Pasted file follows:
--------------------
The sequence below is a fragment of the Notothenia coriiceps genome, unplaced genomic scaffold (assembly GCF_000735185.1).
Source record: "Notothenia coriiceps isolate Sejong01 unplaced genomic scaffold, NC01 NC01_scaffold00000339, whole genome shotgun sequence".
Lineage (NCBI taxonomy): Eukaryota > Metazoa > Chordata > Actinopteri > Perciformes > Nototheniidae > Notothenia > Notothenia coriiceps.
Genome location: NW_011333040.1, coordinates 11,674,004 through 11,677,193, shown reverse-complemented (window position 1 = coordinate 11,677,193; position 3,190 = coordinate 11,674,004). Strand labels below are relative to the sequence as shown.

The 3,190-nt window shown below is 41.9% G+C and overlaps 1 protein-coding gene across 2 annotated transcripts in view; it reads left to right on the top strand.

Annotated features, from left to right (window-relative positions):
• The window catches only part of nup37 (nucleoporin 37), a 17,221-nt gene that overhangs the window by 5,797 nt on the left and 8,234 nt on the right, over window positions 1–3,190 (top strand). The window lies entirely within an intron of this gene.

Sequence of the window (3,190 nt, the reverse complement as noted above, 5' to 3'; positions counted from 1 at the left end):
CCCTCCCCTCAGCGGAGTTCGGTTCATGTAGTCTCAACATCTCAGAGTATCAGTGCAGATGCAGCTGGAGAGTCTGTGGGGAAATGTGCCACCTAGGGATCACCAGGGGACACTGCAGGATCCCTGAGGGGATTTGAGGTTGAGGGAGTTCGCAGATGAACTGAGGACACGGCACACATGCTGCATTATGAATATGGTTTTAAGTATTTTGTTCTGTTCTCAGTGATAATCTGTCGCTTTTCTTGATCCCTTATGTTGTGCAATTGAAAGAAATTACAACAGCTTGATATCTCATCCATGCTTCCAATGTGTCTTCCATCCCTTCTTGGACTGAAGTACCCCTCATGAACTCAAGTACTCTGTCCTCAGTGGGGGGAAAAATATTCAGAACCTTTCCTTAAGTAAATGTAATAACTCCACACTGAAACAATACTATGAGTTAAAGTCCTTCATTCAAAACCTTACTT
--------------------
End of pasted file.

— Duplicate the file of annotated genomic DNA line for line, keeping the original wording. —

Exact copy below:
The sequence below is a fragment of the Notothenia coriiceps genome, unplaced genomic scaffold (assembly GCF_000735185.1).
Source record: "Notothenia coriiceps isolate Sejong01 unplaced genomic scaffold, NC01 NC01_scaffold00000339, whole genome shotgun sequence".
Lineage (NCBI taxonomy): Eukaryota > Metazoa > Chordata > Actinopteri > Perciformes > Nototheniidae > Notothenia > Notothenia coriiceps.
Genome location: NW_011333040.1, coordinates 11,674,004 through 11,677,193, shown reverse-complemented (window position 1 = coordinate 11,677,193; position 3,190 = coordinate 11,674,004). Strand labels below are relative to the sequence as shown.

The 3,190-nt window shown below is 41.9% G+C and overlaps 1 protein-coding gene across 2 annotated transcripts in view; it reads left to right on the top strand.

Annotated features, from left to right (window-relative positions):
• The window catches only part of nup37 (nucleoporin 37), a 17,221-nt gene that overhangs the window by 5,797 nt on the left and 8,234 nt on the right, over window positions 1–3,190 (top strand). The window lies entirely within an intron of this gene.

Sequence of the window (3,190 nt, the reverse complement as noted above, 5' to 3'; positions counted from 1 at the left end):
CCCTCCCCTCAGCGGAGTTCGGTTCATGTAGTCTCAACATCTCAGAGTATCAGTGCAGATGCAGCTGGAGAGTCTGTGGGGAAATGTGCCACCTAGGGATCACCAGGGGACACTGCAGGATCCCTGAGGGGATTTGAGGTTGAGGGAGTTCGCAGATGAACTGAGGACACGGCACACATGCTGCATTATGAATATGGTTTTAAGTATTTTGTTCTGTTCTCAGTGATAATCTGTCGCTTTTCTTGATCCCTTATGTTGTGCAATTGAAAGAAATTACAACAGCTTGATATCTCATCCATGCTTCCAATGTGTCTTCCATCCCTTCTTGGACTGAAGTACCCCTCATGAACTCAAGTACTCTGTCCTCAGTGGGGGGAAAAATATTCAGAACCTTTCCTTAAGTAAATGTAATAACTCCACACTGAAACAATACTATGAGTTAAAGTCCTTCATTCAAAACCTTACTT